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Technical documentation readers are usually a “voluntarily captive audience.” They choose to read a user manual by their own determination.
When we get to a piece of technical documentation we are usually ready and willing to believe in the author and follow his or her procedural steps. All we are looking for are the FACTS and facts only.
A technical article (or speech), however, is a different matter.
When we are arguing a point with the goal of convincing the audience and bring them around to our point of view, we obviously need to provide the facts. But more often than not, it won’t be enough.
People usually want to be moved at an EMOTIONAL level to change their cherished positions and consider another point of view.
The problem is expressed well by the following blog post by a fellow technical writer who refers to the facts and emotions with the Greek words “logos” and “pathos”:
“I know that not putting my opinion in persuasive essays hurts my ethical appeal more than it helps it. And most people do not want to hear pages and pages of facts because it could make them feel overwhelmed with the amount of information or like I am treating them as if they were stupid.
I do not want my readers to feel either.
I seem to think that talking about my opinion in a paper is not right because it is tricking others into thinking what I think.
But without my opinion about a subject, readers will not trust me as a writer; therefore, they will dismiss any arguments I make to them logically before they ever consider their validity.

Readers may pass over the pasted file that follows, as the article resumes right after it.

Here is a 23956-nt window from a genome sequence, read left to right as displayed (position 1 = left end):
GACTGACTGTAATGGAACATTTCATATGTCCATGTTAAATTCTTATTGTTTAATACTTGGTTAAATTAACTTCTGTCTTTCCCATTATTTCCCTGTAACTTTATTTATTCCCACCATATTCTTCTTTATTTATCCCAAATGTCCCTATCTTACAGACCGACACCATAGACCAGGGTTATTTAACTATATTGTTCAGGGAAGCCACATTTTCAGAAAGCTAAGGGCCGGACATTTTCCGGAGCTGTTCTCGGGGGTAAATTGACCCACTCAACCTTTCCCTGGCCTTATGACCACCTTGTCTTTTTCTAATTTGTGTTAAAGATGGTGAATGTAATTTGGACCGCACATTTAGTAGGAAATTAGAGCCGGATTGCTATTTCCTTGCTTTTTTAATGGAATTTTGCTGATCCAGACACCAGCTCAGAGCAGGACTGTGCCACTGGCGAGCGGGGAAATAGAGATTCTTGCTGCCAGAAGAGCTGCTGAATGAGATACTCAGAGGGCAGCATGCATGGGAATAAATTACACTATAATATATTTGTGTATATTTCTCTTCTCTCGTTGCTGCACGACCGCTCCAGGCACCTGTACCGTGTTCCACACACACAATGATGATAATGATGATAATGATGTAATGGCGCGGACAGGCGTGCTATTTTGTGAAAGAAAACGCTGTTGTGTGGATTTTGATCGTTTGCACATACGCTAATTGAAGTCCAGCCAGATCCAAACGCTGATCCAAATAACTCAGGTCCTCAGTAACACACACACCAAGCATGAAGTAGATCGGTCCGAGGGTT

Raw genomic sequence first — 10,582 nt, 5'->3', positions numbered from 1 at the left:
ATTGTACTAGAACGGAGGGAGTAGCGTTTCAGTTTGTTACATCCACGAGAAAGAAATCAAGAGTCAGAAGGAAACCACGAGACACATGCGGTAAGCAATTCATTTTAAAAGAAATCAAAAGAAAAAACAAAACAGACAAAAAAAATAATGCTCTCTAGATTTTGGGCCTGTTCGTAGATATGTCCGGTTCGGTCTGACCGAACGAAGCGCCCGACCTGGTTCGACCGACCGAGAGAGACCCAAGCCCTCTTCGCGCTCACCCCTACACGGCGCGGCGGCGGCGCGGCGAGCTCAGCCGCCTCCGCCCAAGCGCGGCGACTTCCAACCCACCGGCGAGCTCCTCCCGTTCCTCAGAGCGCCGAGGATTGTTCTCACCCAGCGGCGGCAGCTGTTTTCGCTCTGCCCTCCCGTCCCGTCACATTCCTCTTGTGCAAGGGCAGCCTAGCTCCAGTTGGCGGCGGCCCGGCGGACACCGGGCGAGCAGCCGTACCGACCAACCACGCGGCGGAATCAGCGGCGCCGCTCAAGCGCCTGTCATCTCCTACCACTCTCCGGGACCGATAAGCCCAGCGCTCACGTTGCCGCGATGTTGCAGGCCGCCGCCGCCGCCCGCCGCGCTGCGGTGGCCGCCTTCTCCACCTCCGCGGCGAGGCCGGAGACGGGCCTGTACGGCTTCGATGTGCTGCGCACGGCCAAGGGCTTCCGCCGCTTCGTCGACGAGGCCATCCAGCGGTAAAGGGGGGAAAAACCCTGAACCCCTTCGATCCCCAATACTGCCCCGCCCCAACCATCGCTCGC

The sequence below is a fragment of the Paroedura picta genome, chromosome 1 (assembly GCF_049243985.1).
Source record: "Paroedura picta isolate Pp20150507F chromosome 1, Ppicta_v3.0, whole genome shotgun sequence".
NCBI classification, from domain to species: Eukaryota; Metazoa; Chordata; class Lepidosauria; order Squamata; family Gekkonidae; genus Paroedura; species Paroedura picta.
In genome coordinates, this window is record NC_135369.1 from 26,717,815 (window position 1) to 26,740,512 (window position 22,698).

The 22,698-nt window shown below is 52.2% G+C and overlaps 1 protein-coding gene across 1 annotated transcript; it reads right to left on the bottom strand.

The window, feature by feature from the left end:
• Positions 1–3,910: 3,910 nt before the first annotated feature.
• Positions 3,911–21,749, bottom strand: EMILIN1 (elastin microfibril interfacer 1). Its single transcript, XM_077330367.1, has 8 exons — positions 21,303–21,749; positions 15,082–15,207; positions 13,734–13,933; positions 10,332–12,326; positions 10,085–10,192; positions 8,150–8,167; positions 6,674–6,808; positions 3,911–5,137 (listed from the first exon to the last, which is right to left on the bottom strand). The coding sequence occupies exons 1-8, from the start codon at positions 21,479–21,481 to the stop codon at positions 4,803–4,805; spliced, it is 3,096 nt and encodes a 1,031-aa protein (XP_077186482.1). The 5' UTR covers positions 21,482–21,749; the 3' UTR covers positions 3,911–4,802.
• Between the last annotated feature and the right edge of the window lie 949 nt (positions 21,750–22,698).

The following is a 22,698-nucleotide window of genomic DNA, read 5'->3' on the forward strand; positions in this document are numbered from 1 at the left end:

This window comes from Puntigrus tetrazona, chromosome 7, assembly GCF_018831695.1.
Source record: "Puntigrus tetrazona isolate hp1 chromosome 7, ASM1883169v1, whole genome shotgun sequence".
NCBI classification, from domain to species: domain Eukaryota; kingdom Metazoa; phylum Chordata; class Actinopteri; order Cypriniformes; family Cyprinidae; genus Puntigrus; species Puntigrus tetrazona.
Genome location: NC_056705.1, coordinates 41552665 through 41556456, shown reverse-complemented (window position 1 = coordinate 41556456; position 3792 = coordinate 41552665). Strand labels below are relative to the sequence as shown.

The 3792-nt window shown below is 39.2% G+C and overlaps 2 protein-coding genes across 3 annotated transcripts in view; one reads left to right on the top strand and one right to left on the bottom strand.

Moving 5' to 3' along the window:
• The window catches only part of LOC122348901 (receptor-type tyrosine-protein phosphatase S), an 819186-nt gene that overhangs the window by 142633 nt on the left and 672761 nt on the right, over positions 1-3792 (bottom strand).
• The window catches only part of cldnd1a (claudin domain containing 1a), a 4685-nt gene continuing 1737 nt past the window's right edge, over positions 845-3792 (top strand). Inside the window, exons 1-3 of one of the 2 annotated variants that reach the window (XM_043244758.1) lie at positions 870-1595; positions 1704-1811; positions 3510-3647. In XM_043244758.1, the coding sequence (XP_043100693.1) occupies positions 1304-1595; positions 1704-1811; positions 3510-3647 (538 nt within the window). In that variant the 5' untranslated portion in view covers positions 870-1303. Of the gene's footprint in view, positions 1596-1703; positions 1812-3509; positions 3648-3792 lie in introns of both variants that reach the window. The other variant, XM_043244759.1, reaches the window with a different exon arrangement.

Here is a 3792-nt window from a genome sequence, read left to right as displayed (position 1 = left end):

First I must establish a trust, or ethos, between my readers and myself through my opinion and pathos; then I can convince them that my opinion is right through logos.”
For example, when you’re arguing the merits of eating more fruits and vegetables, you have to list the scientific facts about vegetarianism. But you should also make sure that your audience does not feel they are belittled and judged because of their meat habit. If you forget that emotional layer, your facts will probably fall on deaf ears and get lost in transition.
When you’re arguing the facts about green technologies, you’d be far more effective if, in addition to providing the environmental facts, you also talked about the ways in which the proposed shift would leave a better world “for our grandchildren.” A lot of people won’t lift a finger for themselves but would go to the end of the world for their grandchildren.
If you can balance emotions and facts properly in your articles or speeches, if you can make the mix appropriate for the audience in question, you’d be a much more effective technical communicator overnight.